Traditionally in the UK, Boxing Day has been known for luring in millions with post Christmas deals but, according to our latest research, Black Friday is the one retailers need to watch.
The Christmas battle for online sales started on Black Friday with, according toAdobe Digital Index, an expected $2.4 billion was spent online. With Cyber Monday and Mad Monday under the rug as well, we still have a few crucial days left to focus on! Online shopping is key. While retailers are busy worrying about their Christmas TV ads, little has been said about web personalization.
For this festive season how can you make your brand stand out on tablet and desktop? Here are some top tips on how to personalize your website.
Get a preview of Econsultancy’s report, “The Past, Present and Future of Website Optimization” at Qubit and Brooks Bell’s not to be missed webinar!
In the past 5 years, A/B testing has become commonplace among marketers. No longer the department that relies solely on words and images, marketers have become progressively more data driven in their approach: testing their viewer’s reactions as much as they try to attract their attention.
According to Gartner 89% of companies expect to compete on the basis of customer experience by 2016. Let’s think about what that means by talking about what it doesn’t. Price competition. That isn’t to say prices aren’t expected to be fair--it means that price is no longer the deciding factor when we choose where to make a purchase. In fact, a survey done by American Express found that 7 in 10 Americans would spend more with companies who they believed provided an excellent customer service.
2013 saw Mini win back its title as brand campaign master as it launched its national “Not Normal” campaign. Mini needed to remind the public why their brand was so special and thank all of its fans for their loyalty. Their strategy was to celebrate Mini’s originality by tying offline with online technology. How did they do this?
To close out the month of October we gathered on Manhattan’s West Side at the modern, sleek, and fun Yotel for another installment of our Bright Sparks events. Our morning was filled with a delicious eggs benedict bar, networking, and insightful conversation.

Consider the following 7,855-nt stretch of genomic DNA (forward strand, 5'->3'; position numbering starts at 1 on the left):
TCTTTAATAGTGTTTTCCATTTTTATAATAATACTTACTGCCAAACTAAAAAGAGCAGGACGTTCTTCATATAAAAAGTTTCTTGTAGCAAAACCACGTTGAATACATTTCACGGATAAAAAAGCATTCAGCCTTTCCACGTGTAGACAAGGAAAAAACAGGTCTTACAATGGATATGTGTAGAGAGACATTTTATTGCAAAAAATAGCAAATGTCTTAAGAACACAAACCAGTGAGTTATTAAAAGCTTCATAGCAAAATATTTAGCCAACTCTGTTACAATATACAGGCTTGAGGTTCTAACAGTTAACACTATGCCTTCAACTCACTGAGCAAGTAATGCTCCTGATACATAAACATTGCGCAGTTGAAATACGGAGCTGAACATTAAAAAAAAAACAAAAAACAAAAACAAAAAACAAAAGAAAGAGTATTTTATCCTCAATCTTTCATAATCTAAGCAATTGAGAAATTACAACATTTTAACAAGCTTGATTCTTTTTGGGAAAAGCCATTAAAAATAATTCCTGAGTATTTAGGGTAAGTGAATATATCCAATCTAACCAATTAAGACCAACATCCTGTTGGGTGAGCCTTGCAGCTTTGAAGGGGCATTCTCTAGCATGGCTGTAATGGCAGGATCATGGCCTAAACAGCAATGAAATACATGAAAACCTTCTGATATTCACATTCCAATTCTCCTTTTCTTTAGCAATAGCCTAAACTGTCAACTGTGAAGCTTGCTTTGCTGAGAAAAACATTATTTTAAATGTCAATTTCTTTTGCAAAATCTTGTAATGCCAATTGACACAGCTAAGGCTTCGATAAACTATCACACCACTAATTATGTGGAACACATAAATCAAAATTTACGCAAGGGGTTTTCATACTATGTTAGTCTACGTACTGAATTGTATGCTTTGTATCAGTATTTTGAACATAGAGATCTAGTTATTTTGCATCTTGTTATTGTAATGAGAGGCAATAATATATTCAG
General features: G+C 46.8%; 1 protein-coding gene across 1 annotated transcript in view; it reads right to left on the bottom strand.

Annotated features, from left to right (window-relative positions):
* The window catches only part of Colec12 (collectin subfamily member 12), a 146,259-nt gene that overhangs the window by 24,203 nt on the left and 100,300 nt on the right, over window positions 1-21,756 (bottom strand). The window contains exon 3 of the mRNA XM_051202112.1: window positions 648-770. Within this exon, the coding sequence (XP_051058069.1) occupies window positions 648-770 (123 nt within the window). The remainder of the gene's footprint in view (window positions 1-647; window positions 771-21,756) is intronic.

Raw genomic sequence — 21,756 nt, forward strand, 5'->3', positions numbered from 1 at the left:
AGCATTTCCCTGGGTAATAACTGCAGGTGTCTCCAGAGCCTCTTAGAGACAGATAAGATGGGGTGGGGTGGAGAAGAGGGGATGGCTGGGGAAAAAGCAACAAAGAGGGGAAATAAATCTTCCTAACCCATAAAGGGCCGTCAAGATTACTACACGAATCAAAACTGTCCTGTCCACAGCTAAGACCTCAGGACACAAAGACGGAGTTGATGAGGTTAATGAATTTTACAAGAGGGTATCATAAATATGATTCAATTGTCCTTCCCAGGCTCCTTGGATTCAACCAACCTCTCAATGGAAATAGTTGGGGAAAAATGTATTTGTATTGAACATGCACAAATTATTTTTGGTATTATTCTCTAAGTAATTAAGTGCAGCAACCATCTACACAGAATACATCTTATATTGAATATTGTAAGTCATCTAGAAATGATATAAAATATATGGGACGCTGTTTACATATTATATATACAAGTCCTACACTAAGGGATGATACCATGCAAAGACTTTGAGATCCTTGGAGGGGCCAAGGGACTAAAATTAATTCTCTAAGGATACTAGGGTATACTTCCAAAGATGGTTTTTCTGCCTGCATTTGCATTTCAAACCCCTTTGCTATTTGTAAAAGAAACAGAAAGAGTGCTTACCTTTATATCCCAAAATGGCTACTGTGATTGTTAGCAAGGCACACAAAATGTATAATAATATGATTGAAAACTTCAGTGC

90% of EU banks invest less that 0.5% on digital. Yet digital banking sees almost £1.5bn in transactions every day. If the airlines who, like the financial sector, faced similarly tough data risks and security issues, have been able to digitally personalize and optimize their customer experience, then financial institutions are truly behind. And the clock is ticking as newer players among lean pureplays outbid their traditional counterparts.
10 years ago I started at Google and, with it, my first real understanding of how the ‘Google machine’ made money through Cost Per Click (CPC) advertising. The model was simple; an advertiser would bid on a keyword that related to the products or services they were selling and when that advert was clicked, Google earned money based on a competitive auction model. At that time, nearly a decade ago, the cost to acquire visitors to a website were relatively low as the competition levels were a fraction of what they are today. Back then, it was really a matter of build a website and shoppers will come. And they did, in their hundreds and thousands. So who cared if just a small percentage of my traffic converts? Online marketers were getting a great ROI.
Fast forward 5 years and it was a very different story.
Many businesses view re-platforming as a necessary evil in order to keep up with consumers’ demanding shopping habits. And it ain’t cheap. Selfridges recently spent $40m on a new ecommerce platform designed to be future proofed for omnichannel personalization.
Up until recently the event of purchasing a platform was cyclical in nature - every three years a business would embark on a new vendor selection process, then set about lengthy integration and training programmes to get the new system operational and optimized.